Christopher Smith - PalletPlast

Unique fruit pallets made from discarded plastic bottles in the Cape

Timber isn’t plentiful in South Africa – but discarded plastic bottles are, and a Cape Town-based firm is making the leap to fruit pallets constructed from recycled PET plastic, employing their proprietary injection mould and Portuguese manufactured tooling.

During the recent Cape drought the sheer amount of discarded plastic bottles, particularly water bottles, caught the attention of Christopher Smith, director at PalletPlast.

It led to the idea of giving use to this often landfilled type of plastic, shunned by many recyclers (especially coloured PET bottles) at the same time as wooden fruit pallets are climbing in price in the Western Cape. Now they remove 400 tonnes of plastic from the waste stream every month (right: plastic flakes to be turned into a pallet).

South Africa’s annual demand for pallets, across all industries, are in the region of 30 to 40 million units, creating an exciting opportunity in the fruit industry for a sustainable pallet with excellent phytosanitary properties and reliable strength, he says.

Their plastic pallets have a racking capability of 1.2 tonnes. The only virgin plastic on the pallets are the three straps across the length, slightly wider than usual, that act as pre-cast beams, much reducing the possibility of collapse of pallets holding heavy fruit like citrus or apples.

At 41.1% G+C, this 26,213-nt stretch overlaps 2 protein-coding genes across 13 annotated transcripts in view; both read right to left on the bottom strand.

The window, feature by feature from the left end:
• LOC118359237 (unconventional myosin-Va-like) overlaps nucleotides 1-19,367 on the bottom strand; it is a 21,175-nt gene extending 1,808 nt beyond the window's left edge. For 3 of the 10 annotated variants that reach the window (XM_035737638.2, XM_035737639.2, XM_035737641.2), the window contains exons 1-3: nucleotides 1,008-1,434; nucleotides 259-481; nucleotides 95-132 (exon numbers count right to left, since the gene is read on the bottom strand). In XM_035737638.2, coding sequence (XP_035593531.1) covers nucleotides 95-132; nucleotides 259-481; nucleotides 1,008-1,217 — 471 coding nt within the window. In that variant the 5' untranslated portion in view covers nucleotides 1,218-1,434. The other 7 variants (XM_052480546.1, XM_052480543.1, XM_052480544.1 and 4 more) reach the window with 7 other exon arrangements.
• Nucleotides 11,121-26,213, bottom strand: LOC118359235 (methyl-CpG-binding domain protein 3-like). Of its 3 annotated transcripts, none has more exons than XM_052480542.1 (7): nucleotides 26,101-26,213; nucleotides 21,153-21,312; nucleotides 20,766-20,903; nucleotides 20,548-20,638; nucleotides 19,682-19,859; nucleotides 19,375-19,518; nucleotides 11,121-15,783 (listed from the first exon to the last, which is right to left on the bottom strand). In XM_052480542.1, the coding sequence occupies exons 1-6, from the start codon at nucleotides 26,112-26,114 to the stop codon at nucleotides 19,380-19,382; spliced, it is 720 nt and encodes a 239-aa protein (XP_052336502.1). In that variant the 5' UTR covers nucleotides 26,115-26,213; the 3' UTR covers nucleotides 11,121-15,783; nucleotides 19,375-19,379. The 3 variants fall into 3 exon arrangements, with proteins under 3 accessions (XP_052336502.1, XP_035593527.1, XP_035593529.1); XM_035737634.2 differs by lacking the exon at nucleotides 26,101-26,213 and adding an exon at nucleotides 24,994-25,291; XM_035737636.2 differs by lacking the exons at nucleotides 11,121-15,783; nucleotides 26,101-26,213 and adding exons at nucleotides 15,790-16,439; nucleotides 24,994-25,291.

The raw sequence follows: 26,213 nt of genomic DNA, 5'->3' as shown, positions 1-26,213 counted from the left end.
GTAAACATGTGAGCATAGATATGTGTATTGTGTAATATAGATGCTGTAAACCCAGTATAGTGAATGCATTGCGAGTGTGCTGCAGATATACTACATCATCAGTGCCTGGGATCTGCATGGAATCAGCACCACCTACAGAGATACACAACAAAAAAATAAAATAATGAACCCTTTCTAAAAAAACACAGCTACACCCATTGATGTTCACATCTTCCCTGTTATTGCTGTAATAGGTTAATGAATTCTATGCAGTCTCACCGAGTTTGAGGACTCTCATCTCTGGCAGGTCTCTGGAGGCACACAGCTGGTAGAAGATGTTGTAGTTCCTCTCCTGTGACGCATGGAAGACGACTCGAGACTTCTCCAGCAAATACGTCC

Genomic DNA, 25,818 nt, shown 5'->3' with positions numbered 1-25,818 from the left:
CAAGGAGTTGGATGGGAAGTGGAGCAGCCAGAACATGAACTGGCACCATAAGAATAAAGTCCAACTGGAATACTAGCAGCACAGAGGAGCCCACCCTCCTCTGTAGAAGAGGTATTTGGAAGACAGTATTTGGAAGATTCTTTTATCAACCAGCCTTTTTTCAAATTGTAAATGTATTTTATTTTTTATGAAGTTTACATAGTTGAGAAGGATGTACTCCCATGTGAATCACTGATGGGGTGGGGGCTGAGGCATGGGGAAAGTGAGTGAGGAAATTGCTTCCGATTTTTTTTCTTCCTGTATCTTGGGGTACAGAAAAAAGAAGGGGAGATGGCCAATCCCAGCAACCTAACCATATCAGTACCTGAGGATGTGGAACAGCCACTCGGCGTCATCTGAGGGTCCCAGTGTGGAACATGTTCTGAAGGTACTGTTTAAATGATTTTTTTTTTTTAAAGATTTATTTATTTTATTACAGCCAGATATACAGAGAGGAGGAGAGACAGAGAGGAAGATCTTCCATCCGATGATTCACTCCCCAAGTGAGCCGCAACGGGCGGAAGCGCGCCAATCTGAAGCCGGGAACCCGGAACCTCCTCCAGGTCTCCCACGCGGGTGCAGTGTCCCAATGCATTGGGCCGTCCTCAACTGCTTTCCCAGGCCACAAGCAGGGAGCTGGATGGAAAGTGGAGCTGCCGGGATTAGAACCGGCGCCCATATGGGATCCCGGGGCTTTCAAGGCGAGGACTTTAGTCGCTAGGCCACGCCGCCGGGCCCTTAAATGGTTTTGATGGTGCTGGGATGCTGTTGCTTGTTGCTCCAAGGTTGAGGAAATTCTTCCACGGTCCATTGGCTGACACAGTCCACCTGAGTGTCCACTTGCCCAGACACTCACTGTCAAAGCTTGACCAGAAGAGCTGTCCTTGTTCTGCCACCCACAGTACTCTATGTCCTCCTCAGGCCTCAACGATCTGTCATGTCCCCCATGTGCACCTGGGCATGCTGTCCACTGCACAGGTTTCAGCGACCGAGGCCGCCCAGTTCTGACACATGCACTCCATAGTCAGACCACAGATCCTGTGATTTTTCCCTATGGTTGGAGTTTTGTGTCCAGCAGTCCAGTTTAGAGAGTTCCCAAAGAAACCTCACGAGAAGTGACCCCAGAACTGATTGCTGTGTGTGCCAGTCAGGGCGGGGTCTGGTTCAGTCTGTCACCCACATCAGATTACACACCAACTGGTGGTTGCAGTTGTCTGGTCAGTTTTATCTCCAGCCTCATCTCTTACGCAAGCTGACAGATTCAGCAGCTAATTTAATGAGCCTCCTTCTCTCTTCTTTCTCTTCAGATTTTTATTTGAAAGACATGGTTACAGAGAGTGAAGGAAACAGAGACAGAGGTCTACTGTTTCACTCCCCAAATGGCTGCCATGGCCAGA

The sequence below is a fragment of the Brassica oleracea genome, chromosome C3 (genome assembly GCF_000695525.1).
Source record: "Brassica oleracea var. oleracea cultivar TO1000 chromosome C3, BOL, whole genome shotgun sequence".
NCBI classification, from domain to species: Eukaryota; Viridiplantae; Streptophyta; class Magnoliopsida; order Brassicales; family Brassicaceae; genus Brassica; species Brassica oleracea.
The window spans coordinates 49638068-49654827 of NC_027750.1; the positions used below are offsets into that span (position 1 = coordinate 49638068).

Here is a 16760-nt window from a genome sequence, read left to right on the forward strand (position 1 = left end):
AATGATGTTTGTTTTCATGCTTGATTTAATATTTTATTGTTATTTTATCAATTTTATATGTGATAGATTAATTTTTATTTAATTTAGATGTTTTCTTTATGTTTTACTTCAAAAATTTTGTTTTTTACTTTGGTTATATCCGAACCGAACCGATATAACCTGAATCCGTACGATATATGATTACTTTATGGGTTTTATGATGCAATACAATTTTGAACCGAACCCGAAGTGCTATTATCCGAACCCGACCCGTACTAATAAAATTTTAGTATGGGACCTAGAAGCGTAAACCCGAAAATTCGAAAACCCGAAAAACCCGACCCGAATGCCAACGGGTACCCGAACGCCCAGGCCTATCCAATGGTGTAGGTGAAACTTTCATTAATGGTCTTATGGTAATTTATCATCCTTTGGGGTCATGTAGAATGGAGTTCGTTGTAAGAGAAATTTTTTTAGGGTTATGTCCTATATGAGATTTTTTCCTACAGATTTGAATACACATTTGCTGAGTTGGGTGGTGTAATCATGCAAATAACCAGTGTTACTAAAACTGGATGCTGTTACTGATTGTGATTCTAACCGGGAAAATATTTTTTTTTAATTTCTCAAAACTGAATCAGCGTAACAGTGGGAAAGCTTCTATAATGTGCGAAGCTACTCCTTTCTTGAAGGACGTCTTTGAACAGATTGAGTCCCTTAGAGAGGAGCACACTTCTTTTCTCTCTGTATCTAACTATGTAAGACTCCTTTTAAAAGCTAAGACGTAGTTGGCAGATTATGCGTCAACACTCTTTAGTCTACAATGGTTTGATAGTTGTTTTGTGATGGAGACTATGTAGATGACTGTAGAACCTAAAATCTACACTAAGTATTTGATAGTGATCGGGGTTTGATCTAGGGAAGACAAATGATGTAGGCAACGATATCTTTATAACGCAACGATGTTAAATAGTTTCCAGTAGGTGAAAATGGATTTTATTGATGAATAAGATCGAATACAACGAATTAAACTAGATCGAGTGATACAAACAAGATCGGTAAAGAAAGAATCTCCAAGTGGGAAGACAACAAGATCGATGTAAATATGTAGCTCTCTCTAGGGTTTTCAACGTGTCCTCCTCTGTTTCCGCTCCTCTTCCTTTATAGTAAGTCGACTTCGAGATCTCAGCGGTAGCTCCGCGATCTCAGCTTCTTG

Cheap packaging material puts top class produce at risk
“It’s fascinating that producers spend years on selecting cultivars and perfecting the cultivation and appearance of the fruit, and then they buy the cheapest possible packaging material,” Christopher says. He notes that plastic pallets are less prone to damage by forklifts than wooden pallets.

The company spent years on R&D, sending their prototypes to Portugal for moulding, and then running trials with Tesco and the postharvest research teams within the local fruit industry. The company has been producing their pallets for ten months now.

“We’ve seen interest from some of the forward thinkers with large volumes in the fruit industry. It does require them to negotiate with their buyers and to make their buyers aware that these pallets can be recycled.”

Currently South African wooden fruit pallets, made of local pine or eucalyptus wood, are usually incinerated in biomass furnaces on arrival. A PalletPlast pallet can be fed into a granulator and re-enter the plastic value stream.

Best racking capability at its price point
A recent road show in the Southern Cape has demonstrated the unanimous enthusiasm for their pallets in the industry.

“At its price point, PalletPlast pallets have the best racking capability, it’s less flammable with better phytosanitary properties and the product looks better when it arrives. It's the cheapest plastic pallet on the market for what it does.”

He also notes that these pallets are lighter (16.5kg) than wooden pallets, which could present an air freight solution.

“We are not in the single-use plastics arena, we focus on plastic with multiple uses and the circular economy,” Christopher notes, who used to be in the turf industry before, maintaining Sun City’s famous golf courses. “Recyclability and design for recycling are the ways of the future.”

For more information:
Christopher Smith
PalletPlast
Tel: +27 087 150 7336
Email: Christopher.smith@palletplast.co.za
http://palletplast.co.za/


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